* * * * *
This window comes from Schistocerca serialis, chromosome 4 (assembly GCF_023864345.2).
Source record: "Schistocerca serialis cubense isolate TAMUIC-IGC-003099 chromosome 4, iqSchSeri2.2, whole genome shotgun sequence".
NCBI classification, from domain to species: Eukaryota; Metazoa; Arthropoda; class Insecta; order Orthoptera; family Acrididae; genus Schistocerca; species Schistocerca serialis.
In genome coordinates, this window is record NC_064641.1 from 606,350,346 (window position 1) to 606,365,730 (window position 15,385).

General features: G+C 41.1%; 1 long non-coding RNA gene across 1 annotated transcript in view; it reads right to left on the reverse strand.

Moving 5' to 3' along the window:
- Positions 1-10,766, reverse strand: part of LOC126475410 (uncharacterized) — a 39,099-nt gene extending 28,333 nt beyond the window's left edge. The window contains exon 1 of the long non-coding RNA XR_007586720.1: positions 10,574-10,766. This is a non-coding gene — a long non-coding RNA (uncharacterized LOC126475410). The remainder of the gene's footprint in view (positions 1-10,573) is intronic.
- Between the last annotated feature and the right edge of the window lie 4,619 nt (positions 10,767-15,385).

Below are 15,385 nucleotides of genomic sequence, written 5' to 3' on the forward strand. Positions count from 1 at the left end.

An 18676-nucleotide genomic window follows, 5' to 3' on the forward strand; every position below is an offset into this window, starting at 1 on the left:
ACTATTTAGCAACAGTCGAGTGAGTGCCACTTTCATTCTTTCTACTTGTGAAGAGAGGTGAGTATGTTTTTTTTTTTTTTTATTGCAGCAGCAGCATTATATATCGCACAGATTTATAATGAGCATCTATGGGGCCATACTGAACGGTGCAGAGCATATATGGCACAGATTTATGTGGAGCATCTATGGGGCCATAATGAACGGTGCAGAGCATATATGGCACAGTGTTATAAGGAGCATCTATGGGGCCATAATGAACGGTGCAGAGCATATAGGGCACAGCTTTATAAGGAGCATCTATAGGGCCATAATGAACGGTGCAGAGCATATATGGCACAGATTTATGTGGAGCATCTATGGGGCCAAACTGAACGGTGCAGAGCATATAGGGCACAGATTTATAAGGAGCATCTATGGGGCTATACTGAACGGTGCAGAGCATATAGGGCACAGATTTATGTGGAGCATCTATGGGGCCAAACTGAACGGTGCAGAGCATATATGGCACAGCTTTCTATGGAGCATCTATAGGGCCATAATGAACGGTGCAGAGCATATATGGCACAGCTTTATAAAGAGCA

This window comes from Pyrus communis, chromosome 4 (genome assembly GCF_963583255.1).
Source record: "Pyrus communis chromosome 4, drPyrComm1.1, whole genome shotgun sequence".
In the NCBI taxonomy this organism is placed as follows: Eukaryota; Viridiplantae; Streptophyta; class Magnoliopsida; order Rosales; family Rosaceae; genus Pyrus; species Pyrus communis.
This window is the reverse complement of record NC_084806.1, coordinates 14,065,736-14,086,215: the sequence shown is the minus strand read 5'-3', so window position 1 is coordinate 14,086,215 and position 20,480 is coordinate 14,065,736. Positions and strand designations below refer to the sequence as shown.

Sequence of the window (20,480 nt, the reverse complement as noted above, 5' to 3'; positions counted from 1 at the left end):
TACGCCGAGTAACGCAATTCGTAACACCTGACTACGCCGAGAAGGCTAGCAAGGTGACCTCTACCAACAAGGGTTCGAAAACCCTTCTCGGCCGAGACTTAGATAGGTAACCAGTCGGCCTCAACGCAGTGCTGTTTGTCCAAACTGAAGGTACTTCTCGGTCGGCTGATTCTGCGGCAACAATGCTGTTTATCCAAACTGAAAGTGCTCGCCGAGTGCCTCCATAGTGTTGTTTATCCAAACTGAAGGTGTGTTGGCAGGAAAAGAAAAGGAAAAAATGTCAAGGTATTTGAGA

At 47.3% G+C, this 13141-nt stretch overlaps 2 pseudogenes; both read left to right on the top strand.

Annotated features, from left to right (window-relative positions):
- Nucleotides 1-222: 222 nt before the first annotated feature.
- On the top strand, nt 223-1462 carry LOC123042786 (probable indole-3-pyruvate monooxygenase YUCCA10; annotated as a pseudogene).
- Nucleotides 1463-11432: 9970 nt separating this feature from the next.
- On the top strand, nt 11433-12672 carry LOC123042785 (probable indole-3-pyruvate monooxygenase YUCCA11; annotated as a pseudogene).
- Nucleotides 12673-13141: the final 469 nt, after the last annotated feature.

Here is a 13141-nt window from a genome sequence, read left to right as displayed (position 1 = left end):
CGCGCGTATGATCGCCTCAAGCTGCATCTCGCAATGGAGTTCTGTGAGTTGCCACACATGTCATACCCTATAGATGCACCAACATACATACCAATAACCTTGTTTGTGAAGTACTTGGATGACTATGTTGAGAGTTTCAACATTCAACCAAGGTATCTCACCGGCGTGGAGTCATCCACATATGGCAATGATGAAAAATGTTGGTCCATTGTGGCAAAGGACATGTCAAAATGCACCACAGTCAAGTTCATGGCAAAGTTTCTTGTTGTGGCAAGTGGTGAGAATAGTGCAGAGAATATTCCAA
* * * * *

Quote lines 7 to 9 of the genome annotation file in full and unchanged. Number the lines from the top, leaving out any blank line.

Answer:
- Positions 1-10,766, reverse strand: part of LOC126475410 (uncharacterized) — a 39,099-nt gene extending 28,333 nt beyond the window's left edge. The window contains exon 1 of the long non-coding RNA XR_007586720.1: positions 10,574-10,766. This is a non-coding gene — a long non-coding RNA (uncharacterized LOC126475410). The remainder of the gene's footprint in view (positions 1-10,573) is intronic.
- Between the last annotated feature and the right edge of the window lie 4,619 nt (positions 10,767-15,385).

Below are 15,385 nucleotides of genomic sequence, written 5' to 3' on the forward strand. Positions count from 1 at the left end.